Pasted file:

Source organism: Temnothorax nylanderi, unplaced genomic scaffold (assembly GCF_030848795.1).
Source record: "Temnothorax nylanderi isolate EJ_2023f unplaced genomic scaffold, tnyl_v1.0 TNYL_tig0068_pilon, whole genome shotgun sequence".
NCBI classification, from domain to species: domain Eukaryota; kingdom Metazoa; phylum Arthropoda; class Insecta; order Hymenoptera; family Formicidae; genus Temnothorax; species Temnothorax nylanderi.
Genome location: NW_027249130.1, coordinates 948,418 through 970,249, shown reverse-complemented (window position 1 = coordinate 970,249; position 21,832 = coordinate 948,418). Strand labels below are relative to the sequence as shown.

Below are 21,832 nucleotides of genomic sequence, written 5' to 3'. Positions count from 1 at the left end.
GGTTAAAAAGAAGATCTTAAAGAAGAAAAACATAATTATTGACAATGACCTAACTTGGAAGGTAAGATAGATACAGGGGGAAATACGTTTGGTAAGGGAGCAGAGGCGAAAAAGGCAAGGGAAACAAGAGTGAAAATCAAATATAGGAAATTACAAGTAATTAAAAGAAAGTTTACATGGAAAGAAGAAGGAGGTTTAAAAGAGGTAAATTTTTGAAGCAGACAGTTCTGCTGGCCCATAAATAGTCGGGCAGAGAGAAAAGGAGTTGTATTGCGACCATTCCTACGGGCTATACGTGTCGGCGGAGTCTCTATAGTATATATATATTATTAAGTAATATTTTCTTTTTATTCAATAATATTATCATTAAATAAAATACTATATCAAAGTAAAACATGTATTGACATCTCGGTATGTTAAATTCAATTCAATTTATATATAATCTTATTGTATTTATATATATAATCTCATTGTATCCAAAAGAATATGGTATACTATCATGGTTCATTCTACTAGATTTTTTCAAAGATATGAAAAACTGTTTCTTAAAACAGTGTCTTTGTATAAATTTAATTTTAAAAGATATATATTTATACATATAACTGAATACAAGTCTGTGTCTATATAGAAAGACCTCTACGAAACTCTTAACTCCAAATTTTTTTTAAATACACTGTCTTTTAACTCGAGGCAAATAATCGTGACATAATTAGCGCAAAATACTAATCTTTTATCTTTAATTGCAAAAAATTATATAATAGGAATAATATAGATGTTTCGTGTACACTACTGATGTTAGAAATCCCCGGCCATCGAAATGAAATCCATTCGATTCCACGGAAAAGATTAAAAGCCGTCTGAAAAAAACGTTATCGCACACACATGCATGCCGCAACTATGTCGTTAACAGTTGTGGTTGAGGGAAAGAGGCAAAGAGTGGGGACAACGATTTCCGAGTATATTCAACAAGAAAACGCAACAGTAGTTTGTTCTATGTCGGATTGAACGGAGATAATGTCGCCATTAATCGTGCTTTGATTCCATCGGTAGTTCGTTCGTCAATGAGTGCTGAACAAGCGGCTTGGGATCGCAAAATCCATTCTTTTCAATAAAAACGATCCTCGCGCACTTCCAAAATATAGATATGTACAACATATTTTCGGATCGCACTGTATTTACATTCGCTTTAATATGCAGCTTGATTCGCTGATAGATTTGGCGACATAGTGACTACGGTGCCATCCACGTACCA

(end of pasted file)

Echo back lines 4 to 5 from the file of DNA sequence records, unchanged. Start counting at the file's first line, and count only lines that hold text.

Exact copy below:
Genome location: NW_027249130.1, coordinates 948,418 through 970,249, shown reverse-complemented (window position 1 = coordinate 970,249; position 21,832 = coordinate 948,418). Strand labels below are relative to the sequence as shown.

Below are 21,832 nucleotides of genomic sequence, written 5' to 3'. Positions count from 1 at the left end.